The most important thing about this Weekend Tasks project is that anytime I click one or more of those tasks as complete, the IFTTT automation will recreate those completed tasks for me to use again later.
So create a no-due-date project and create task no-due-date tasks. Note, you can add and edit tasks in the project without it conflicting with the automation.
Add a New IFTTT Applet
In your IFTTT account, locate and click on the New Applet button, and then click the blue “+this” words. Next, type “Todoist” in the search field.
Click on the “New completed task.” And then select your project from the drop-down menu. See the screenshot below.
Click the “Create trigger” button and then click on the blue “+that” letters, and type in “Todoist” in the search field.
Click on the “Create task” action.
Step 3: Configure the IFTTT Applet
Now you’re ready to configure the applet.
In the “Create task” part, check the “Which project?” drop-down and select the no-due-date project you created. This means when the applet fires, it will create a new task in that project.
Next, remove the “Todoist tasks completed-“ content because you want the applet to simply recreate completed tasks without and not include the words “Todoist task completed.”
For the rest of the configuration, leave the Due date blank, and if you want, add a priority level for the new tasks. Next, click the “Create action” button.
Step 4: Test the IFTTT Applet
- Make sure the applet is turned on.
- Now go back to your Todoist project and click one of your tasks in the project so it’s marked as completed.
- Next, go back to the IFTTT applet and click the “Check now” button.
- Go back to your Todoist and click on gear button on top right, and click on Sync. If everything is set up okay, a completed task should be recreated in the project, ready to reschedule and reuse when you want.
Of course you don’t have to click the “Check now” button each time to make it run, but sometimes, it may take several minutes to run in the background.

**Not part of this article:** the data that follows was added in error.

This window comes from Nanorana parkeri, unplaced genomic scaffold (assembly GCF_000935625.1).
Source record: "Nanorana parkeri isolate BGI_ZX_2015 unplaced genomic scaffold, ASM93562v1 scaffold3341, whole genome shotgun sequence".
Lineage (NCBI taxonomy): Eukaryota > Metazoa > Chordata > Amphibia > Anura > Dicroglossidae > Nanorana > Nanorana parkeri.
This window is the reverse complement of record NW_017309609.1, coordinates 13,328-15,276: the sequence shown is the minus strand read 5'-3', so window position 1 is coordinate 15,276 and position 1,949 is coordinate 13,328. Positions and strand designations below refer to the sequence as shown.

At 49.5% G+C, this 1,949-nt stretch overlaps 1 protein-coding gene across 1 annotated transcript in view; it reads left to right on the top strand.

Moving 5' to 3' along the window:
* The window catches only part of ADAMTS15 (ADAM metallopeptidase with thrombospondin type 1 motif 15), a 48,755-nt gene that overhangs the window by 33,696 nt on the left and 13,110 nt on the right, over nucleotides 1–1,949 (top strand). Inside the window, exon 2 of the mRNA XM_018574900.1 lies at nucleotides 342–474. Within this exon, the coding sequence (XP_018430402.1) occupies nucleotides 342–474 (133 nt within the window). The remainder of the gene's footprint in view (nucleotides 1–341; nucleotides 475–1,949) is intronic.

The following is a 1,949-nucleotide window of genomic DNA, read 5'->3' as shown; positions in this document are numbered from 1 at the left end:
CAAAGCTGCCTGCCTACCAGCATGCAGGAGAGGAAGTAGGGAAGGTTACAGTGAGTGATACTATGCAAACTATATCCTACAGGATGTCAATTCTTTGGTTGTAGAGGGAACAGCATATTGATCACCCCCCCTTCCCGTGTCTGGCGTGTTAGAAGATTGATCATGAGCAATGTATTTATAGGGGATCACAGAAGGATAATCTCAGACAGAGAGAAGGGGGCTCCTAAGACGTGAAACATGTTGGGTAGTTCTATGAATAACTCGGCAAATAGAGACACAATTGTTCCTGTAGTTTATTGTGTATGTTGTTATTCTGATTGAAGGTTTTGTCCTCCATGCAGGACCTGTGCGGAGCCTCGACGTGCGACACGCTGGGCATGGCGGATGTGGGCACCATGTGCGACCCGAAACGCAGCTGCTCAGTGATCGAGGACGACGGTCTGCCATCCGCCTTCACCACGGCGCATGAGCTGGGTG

Note also that you can edit the applet by clicking on the gear button on the top-right.
You can edit your create applets at anytime. I created several IFTTT automation workflows which meant editing the configurations until I got what I wanted.
More IFTTT-Todoist Ideas
Creating the IFTTT applet is a little tedious, but after you create them, they can help reduce the need to recreate tasks that you perform regularly. I wish Todoist had this type of automation baked into its software, but one the reasons I returned to Todoist is because of this type of web integration.
I’m still creating no-due-date projects and tasks. As I was writing this article, I created a set of regularly performed computer tasks. Notice the tasks are written in the past-tense because typically I perform such tasks while working at my computer.
So basically I’m giving myself Karma points for completing these tasks, and I also can review my Karma and see where I’m spending most of my time during the week.
I’m also developed a list of tasks for grocery items I that I purchase mainly just for me. My wife does most of the other grocery shopping.
These are grocery items that I don’t buy every week, but when I’m at the store, I can review the list or check off the items I purchase, and the IFTTT automation will recreate the checked item.
Here are some more different ideas for IFTTT applets with Todoist. If you find this article useful, let me know and I’ll write about the other applets I’m using. Also, an article I wrote over year ago about how I automate features in Todoist using Keyboard Maestro and BetterTouchTool. At some point I will update that article now that I’m back using Todoist.